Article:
Opinion |

In Iran, It's Not the Economy, Stupid

The protests and headline data give the impression things are falling apart, but the economy is actually quite resilient

David Rosenberg
David Rosenberg
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A demonstration against a gasoline hike, Tehran, November 16, 2019 after a surprise decision to increase petrol prices by 50 percent for the first 60 litres and 300 percent for anything above that each month, and impose rationing.
Rioting over gasoline hikes in TehranCredit: AFP
David Rosenberg
David Rosenberg

If he weren’t so preoccupied with events on Capitol Hill, Donald Trump would probably be a happy man these days. Just a little over a year after he imposed the “maximum pressure” campaign on the Iranian economy, ordinary Iranians have taken to the streets in protest. They’re not just expressing their anger over rising gasoline prices but calling for the regime’s overthrow, and the government has reacted with force.

It’s just how the Trump administration fantasized it: Economic pressure would create unrest and …. Well, it’s not exactly clear whether the White House wants all this to result in new nuclear negotiations or regime change. But no matter, after a few tense months earlier this year when it looked like Tehran had gained the upper hand with anonymous attacks on U.S. and Saudi targets, it now seems to be in deep trouble over the economy.

A big hike in gasoline prices was inevitable. Gas subsidies are estimated to cost about $69 billion annually, or about 15% of Iran's gross domestic product.

With the economy itself is contracting sharply -- by 9.5% this year, according to the International Monetary Fund, that is an intolerable burden.

U.S. sanctions slashed oil exports by 80% or more and have effectively cut off trade and investment ties with the rest of the world. The rial has lost nearly two thirds of its value in the last 18 months and inflation has been running as high as 52% this year. Food inflation, which is the kind that hits ordinary people the hardest, is estimated to be at twice that level. Unemployment may reach 18% next year, the IMF forecasts.

Worse still, Iran’s economic problems don’t stop at the border. Iraq, Lebanon and the Gaza Strip, where it has formed a network of political and military ties, are in deep economic distress and mass protests that threaten the ability of local regimes to say in power. Tehran regards these alliances as critical to its national security, but it doesn’t have anything near the economic resources to bail out its clients.

Trembling in Tehran?

Is it just a matter of time before the regime in Tehran succumbs? Although Trump seems to regard sanctions as Tool No. 1 in dealing with disagreeable countries, their record in getting leaders in places like Russia, North Korea and Venezuela to bend to Washington’s will is less than perfect. The best you can say about them is that they take time.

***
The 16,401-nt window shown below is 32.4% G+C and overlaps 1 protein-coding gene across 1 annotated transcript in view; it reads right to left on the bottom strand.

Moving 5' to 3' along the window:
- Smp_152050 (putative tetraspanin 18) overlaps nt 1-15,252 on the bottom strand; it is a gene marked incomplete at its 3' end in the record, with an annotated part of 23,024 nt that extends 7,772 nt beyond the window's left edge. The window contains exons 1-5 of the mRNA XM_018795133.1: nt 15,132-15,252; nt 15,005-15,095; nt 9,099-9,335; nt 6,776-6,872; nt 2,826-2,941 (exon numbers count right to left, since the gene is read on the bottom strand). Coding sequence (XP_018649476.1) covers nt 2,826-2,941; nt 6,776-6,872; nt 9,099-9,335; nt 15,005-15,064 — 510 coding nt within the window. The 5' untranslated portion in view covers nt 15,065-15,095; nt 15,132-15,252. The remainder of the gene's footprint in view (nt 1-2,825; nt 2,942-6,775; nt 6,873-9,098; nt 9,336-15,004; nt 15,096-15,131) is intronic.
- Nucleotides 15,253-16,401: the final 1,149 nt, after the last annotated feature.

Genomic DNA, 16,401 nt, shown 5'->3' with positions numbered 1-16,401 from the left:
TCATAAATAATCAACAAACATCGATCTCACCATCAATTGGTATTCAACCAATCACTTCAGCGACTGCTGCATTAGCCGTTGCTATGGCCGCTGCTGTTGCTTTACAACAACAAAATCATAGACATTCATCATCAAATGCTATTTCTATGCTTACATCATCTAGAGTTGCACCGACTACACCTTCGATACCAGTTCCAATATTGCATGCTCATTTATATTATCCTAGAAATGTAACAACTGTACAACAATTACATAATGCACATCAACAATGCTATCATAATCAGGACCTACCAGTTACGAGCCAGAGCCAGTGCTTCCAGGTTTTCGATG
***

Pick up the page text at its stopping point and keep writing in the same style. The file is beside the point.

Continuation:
In the case of Iran, the headline figures about economic distress are misleading in critical ways.

Iran is not quite the oil economy that, say, Saudi Arabia and the Gulf emirates are. Petroleum hasn’t accounted for more than a fifth of GDP and half of exports in the past, and it doesn’t employ a lot of people. So, while oil sanctions can inflict a lot of pain when they are first imposed, they don’t bring economic activity to a standstill.

Ironically, the non-oil sanctions may be giving the Iranian economy a small boost. Apart from oil, pistachios and carpets, Iran is not a globally competitive economy, but it does have a manufacturing and agricultural base. There’s plenty of sanctions-busting going on – by one estimate it may account for half of GDP – but the bottom line is that sanctions have crimped import competition.

Iranian industry has the local market and is expanding output. As a result, manufacturing has been growing as has employment while the rial has stabilized at a rate of 115,000-120,000 to the dollar. Media reports say there are plenty of 'Made in Iran' consumer goods on store shelves.

The “resistance economy” may not be quite the miracle Tehran leader’s tout, but it could be enough to stabilize the situation after the initial shock over oil sanctions have passed.

Forecasts for the Iran going forward point in that direction. The World Bank, for instance, agrees with the IMF that Iranian GDP will contract sharply in 2019-2020 but afterwards start growing again and inflation will settle down at a 20% annual rate.

Whether this kind of stability is enough to keep Iranians off the streets and the regime in power is far from clear.

The World Bank estimate assumes, for instance, that Iran continues to export 500,000 barrels per day of oil, which is optimistic given the tepid global demand for oil. Chronic double-digit inflation and joblessness isn’t exactly a formula for social peace, even if the rates are stable at those levels.

Nevertheless, if the Trump White House is banking on regime change, the odds remain poor.

What’s more probable is that Tehran will eventually agree to start negotiations, which is exactly what happened the last time around. Under pressure from U.S. sanctions, Iran’s economy shrank 7.4% in 2012, but by the time it began nuclear talks with the U.S. the situation had stabilized, with down GDP down a mere 0.2% that year. The worst was over economically for Iran, but apparently the leaders realized that stability like that was unsustainable.

For Trump the idea of following the trajectory of sanctions leading to negotiations is loathsome, if for no other reason is that it was an Obama policy and Trump’s raison d'etre often seems to be to do whatever Obama didn’t. Yet that seems to be exactly where we’re going.

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